Super Bowl

NBC Still Not Sold Out of Super Bowl Ad Inventory

Super Bowl XLIX Is About 95% Sold Out

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NBC is still trying to sell a bit more Super Bowl ad inventory, with a handful of units left and about 95% of its commercial time sold.

"We fully expect to meet or exceed our sales goals," said Seth Winter, exec VP-sales and sales marketing, NBC Sports Group and NBC Universal News Group.

Mr. Winter noted that NBC, which will air Super Bowl XLIX on Feb. 1, is pacing ahead of 2012, the last time the network aired the game. Mr. Winter said NBC was still selling some inventory up until that game. But according to reports from 2012, NBC had sold its last ad berth by Jan. 3 that year. Any further activity, NBC said then, would revolve around re-selling time given back by marketers.

NBC has slightly more inventory to sell in the Super Bowl this year than in 2012, which is why its pacing is ahead in unit terms even with more ad time left to sell, according to an NBC spokesman.

On Wednesday, Mr. Winter did reiterate that it's been a tougher year than others and that NBC has not been impervious to larger market conditions plaguing TV.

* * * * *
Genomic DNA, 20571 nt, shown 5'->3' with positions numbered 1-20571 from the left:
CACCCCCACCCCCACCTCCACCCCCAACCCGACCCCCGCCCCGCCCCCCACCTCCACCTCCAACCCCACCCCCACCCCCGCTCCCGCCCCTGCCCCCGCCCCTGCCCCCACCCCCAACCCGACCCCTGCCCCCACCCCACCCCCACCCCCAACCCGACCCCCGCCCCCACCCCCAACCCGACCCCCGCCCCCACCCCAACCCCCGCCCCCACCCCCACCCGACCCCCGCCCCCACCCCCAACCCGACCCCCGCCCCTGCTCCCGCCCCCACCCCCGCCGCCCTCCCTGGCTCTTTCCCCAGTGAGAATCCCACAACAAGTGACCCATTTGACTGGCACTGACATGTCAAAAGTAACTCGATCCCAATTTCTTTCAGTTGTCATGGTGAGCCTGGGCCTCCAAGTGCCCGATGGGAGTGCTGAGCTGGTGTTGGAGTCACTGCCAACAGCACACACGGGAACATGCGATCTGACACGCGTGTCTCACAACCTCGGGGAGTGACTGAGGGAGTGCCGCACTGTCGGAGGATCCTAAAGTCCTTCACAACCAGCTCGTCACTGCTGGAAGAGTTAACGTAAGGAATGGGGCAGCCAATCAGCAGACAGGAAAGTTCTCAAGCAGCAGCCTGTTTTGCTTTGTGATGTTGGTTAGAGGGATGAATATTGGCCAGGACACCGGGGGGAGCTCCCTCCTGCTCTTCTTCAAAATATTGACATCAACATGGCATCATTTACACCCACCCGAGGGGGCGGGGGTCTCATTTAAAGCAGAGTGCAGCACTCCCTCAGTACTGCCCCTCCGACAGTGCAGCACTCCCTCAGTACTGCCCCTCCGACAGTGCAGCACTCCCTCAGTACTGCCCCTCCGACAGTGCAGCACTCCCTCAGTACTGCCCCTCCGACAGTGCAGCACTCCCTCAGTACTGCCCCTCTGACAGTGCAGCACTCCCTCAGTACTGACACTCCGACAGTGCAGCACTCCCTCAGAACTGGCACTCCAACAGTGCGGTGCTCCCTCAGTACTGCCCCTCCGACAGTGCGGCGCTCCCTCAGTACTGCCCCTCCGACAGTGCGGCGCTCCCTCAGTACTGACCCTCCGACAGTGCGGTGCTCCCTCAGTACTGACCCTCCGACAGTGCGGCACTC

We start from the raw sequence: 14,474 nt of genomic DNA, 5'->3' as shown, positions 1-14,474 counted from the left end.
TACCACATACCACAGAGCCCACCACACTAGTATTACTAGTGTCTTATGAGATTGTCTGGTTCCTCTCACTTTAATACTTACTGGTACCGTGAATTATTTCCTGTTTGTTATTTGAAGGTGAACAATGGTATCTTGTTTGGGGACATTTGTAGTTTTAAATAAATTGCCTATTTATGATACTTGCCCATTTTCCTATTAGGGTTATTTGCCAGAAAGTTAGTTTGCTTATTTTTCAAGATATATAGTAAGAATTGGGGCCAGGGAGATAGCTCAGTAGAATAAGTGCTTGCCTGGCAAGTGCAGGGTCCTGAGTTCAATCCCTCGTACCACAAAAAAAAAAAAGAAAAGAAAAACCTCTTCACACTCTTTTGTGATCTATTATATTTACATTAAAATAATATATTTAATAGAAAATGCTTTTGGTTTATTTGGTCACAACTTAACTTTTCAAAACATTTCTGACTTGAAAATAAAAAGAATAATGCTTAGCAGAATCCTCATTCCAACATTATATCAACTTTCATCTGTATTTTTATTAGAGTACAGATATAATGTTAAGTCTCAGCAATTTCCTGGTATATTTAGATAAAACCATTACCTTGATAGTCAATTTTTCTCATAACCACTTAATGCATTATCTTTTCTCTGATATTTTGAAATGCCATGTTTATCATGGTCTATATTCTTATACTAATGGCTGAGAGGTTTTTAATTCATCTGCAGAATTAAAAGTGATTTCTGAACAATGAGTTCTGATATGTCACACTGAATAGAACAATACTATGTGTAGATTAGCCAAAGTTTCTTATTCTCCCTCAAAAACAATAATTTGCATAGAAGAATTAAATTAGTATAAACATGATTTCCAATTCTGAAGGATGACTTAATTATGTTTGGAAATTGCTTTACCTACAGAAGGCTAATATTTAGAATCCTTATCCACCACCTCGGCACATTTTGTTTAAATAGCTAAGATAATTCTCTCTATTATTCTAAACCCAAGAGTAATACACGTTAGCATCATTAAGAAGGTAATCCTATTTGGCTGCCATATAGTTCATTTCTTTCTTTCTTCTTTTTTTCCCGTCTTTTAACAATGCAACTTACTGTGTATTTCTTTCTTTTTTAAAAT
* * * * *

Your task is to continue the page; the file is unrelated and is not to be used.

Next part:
In particular, the auto category has been a challenge.

Several major automakers that appeared in the game over the last few years have decided to sit out 2015, including Honda, Acura, Jaguar, Lincoln and Volkswagen.

In 2014, 11 auto brands aired commercials during the big game, according to Ad Age's annual chart.

There were 9 auto brands in the 2013 game, 12 in 2012 and 9 in 2011, according to Kantar Media.

Just a handful of auto brands are confirmed so far for 2015, including Nissan, Toyota and Mercedes. Volkswagen's Audi, Hyundai and General Motors, among others, still have not said whether they will run spots.

That's left some media buyers wondering whether the game will resemble those played amid steep recession. The auto category had just three brands advertise in the Super Bowl in 2009 and six in 2010.

New advertisers
Mr. Winter said there are at least 15 new advertisers filling the breech left by the auto category. These include Avocados From Mexico, a marketing unit that promotes the produce in the U.S.; glue-maker Loctite; cruise-ship operator Carnival; and smartphone accessories maker Mophie.

Other categories of strength include soft drinks, quick-service restaurants and insurance, Mr. Winter said. Aside from autos, there's been some weakness in technology, as well as wireless categories.

Many of the usual suspects will run commercials in the game, including Pepsi, Anheuser-Busch InBev, Doritos and Coca-Cola. Other confirmed advertisers include GoDaddy, Squarespace, Dove and TurboTax.

NBC has been fetching about $4.5 million for a 30-second spot.

Mr. Winter noted strength in demand for both pre and post-game ad time, with the post-game essentially sold out.

NBC's digital ad revenue for the Super Bowl has also virtually doubled since the network aired the game in 2012, according to Mr. Winter, who said he wished it had more capacity to offer.

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